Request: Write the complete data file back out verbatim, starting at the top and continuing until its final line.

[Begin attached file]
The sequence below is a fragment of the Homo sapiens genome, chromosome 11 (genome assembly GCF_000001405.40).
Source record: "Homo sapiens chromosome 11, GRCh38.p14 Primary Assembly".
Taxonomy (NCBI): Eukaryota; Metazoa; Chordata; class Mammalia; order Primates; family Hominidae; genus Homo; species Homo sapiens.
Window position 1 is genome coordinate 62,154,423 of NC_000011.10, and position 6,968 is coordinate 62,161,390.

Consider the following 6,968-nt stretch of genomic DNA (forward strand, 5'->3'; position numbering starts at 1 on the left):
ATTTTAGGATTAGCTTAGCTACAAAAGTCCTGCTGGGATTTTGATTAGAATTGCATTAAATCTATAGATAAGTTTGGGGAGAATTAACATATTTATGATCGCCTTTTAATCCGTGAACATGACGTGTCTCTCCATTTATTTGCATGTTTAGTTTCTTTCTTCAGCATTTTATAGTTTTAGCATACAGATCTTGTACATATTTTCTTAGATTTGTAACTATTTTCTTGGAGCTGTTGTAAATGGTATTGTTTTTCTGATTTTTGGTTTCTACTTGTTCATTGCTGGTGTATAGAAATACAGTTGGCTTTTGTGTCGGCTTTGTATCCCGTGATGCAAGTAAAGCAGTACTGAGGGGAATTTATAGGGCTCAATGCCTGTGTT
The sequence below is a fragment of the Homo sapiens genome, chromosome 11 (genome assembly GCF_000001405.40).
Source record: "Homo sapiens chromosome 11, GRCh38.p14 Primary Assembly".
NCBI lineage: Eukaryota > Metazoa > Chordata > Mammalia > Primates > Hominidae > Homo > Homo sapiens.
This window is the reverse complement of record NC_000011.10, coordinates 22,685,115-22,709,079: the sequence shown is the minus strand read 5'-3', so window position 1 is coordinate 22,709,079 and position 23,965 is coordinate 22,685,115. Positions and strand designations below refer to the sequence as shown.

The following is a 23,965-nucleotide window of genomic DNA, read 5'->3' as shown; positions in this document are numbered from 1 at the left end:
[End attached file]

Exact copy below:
The sequence below is a fragment of the Homo sapiens genome, chromosome 11 (genome assembly GCF_000001405.40).
Source record: "Homo sapiens chromosome 11, GRCh38.p14 Primary Assembly".
Taxonomy (NCBI): Eukaryota; Metazoa; Chordata; class Mammalia; order Primates; family Hominidae; genus Homo; species Homo sapiens.
Window position 1 is genome coordinate 62,154,423 of NC_000011.10, and position 6,968 is coordinate 62,161,390.

Consider the following 6,968-nt stretch of genomic DNA (forward strand, 5'->3'; position numbering starts at 1 on the left):
ATTTTAGGATTAGCTTAGCTACAAAAGTCCTGCTGGGATTTTGATTAGAATTGCATTAAATCTATAGATAAGTTTGGGGAGAATTAACATATTTATGATCGCCTTTTAATCCGTGAACATGACGTGTCTCTCCATTTATTTGCATGTTTAGTTTCTTTCTTCAGCATTTTATAGTTTTAGCATACAGATCTTGTACATATTTTCTTAGATTTGTAACTATTTTCTTGGAGCTGTTGTAAATGGTATTGTTTTTCTGATTTTTGGTTTCTACTTGTTCATTGCTGGTGTATAGAAATACAGTTGGCTTTTGTGTCGGCTTTGTATCCCGTGATGCAAGTAAAGCAGTACTGAGGGGAATTTATAGGGCTCAATGCCTGTGTT
The sequence below is a fragment of the Homo sapiens genome, chromosome 11 (genome assembly GCF_000001405.40).
Source record: "Homo sapiens chromosome 11, GRCh38.p14 Primary Assembly".
NCBI lineage: Eukaryota > Metazoa > Chordata > Mammalia > Primates > Hominidae > Homo > Homo sapiens.
This window is the reverse complement of record NC_000011.10, coordinates 22,685,115-22,709,079: the sequence shown is the minus strand read 5'-3', so window position 1 is coordinate 22,709,079 and position 23,965 is coordinate 22,685,115. Positions and strand designations below refer to the sequence as shown.

The following is a 23,965-nucleotide window of genomic DNA, read 5'->3' as shown; positions in this document are numbered from 1 at the left end: